Design modeling and capacity planning for micro solar power sensor networks
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Design, Modeling, and Capacity Planning for Micro-Solar Power Sensor Networks. Jay Taneja , JaeinJeong , and David Culler Computer Science Division, UC Berkeley IPSN/SPOTS 2008 Presenter: SY. Outline. Introduction Micro-Solar Planning Model And System Design Node And Network Design

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Design, Modeling, and Capacity Planning for Micro-Solar Power Sensor Networks

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Design modeling and capacity planning for micro solar power sensor networks

Design, Modeling, and Capacity Planning for Micro-Solar Power Sensor Networks

Jay Taneja, JaeinJeong, and David Culler

Computer Science Division, UC Berkeley

IPSN/SPOTS 2008

Presenter: SY


Outline

Outline

  • Introduction

  • Micro-Solar Planning Model And System Design

  • Node And Network Design

  • Evaluation

  • Conclusion


Motivation

Motivation

  • They have a project – HydroWatch

    • Study hydrological cycles in forest watersheds

    • Sense temperature, humidity, and light

    • Forest environment

  • Want to design a device

    • Sense and transfer data

    • Solar powered

      • Infinite power lifetime


About this paper

About This Paper

  • Show how they develop the micro-solar power subsystem -- systematically

    • Modeling

    • Design

    • Evaluation

  • System design experience sharing

  • Real deployment evaluation


The challenges

The Challenges

  • Capacity Planning

    • Infinite power lifetime

  • Mechanical Design

    • Weatherproof with Correctly Exposed Sensors

  • Incorporating off-the-shelf and custom-built pieces


Outline1

Outline

  • Introduction

  • Micro-Solar Planning Model And System Design

  • Node And Network Design

  • Evaluation

  • Conclusion


Micro solar planning model

72:1

Micro-Solar Planning Model

Storage Charge-Discharge

1:1

E in : E out

All Ideal Components

48:1

240:1

120:1

Regulator Efficiencies

Half Hour of Exposure Per Day

60%

50%

2%

66%


Application load

Application Load

  • Starting point for capacity planning

  • Most time is spent sleeping (~20 uA) with short active periods (~20 mA)


Energy storage

Energy Storage

Straightforward charging logic


Solar panel

Solar Panel

  • Solar cells composition

    • In serial and parallel

  • The panel characterized by its IV curve

    • Open-circuit voltage, short-circuit current, and maximum power point


Solar panel1

Solar Panel

  • Important parameters

    • IV and PV Curves

    • Physical Dimensions

MPP: 3.11 Volts

They choose – Silicon Solar #16530(4V-100mA)


Regulators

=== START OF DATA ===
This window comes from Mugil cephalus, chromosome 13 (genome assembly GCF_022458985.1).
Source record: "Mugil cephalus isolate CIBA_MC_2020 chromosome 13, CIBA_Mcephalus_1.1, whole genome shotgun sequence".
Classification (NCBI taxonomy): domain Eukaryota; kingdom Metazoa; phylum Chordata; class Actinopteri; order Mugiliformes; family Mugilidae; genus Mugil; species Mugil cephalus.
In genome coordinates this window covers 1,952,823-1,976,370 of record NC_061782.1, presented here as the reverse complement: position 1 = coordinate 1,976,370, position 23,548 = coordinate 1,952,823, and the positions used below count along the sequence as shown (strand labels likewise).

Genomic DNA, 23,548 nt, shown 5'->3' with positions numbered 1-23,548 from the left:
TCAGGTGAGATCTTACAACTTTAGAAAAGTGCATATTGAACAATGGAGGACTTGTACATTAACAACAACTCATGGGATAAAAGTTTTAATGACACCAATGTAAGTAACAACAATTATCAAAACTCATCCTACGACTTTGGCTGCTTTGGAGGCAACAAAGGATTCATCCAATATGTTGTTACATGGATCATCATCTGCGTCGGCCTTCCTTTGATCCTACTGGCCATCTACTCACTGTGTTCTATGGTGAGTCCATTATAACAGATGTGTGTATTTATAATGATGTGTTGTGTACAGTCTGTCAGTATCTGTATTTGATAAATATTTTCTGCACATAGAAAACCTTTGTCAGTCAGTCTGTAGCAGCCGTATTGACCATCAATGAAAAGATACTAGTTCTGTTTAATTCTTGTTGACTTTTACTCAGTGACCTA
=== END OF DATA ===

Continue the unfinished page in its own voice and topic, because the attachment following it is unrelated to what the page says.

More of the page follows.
Regulators

  • Regulators are “glue” matching primary components

  • 50-70% efficiency for typical sensornet load range

  • Input regulator

    • Regulates voltage from solar panel to battery

    • Can be obviated by matching panel directly to storage

  • Output Regulator

    • Regulates mote voltage

    • Provides stability for sensor readings

Model estimates that load requires 28 minutes of sunlight


Outline2

Outline

  • Introduction

  • Micro-Solar Planning Model And System Design

  • Node And Network Design

  • Evaluation

  • Conclusion


Hydrowatch weather node

HydroWatch Weather Node


Mechanical considerations

Mechanical Considerations

  • Enclosure design is often application-driven

    • Sensor exposure

    • Waterproofing

    • Ease-of-Deployment

    • RF in forest

    • Internal mechanicals

Temp / RH Sensor

TSR, PAR Sensors


Network architecture

Network Architecture

Used Arch Rock Primer Pack for multi-hop network stack, database for stored readings, and web-based network health diagnosis


Forest deployment

Forest Deployment


Outline3

Outline

  • Introduction

  • Micro-Solar Planning Model And System Design

  • Node And Network Design

  • Evaluation

  • Conclusion


The urban neighborhood

The Urban Neighborhood

  • 20 Nodes for 5 Days

  • Mounted on house, around trees, and on roof

  • Meant to emulate forest floor conditions

  • Important for systematic approach -- provided validation of model


Urban neighborhood energy harvested

Urban Neighborhood Energy Harvested

Every node received enough sunlight


Three nodes three solar inputs

Three Nodes, Three Solar Inputs


The forest watershed

The Forest Watershed

  • 19 Nodes for over a Month

  • Mounted on 4-ft stakes throughout the area


Forest watershed site

Forest Watershed Site


Forest watershed energy harvested

Forest Watershed Energy Harvested

Watershed

Most nodes struggle to harvest sunlight


Three nodes at the watershed

Three Nodes at the Watershed


Reflected light

Reflected Light

Sunny

Overcast

Overcast

Sunny

Though only minimally, a cloudy day helps a sun-starved node harvest solar energy.


Conclusion

Conclusion

  • Always surprises in real environment

  • Reliability is important real application

    • But difficult to achieve

  • In their work

    • Systematic approach resulted in 97% collection of an unprecedented spatiotemporal data set

    • System design experience sharing


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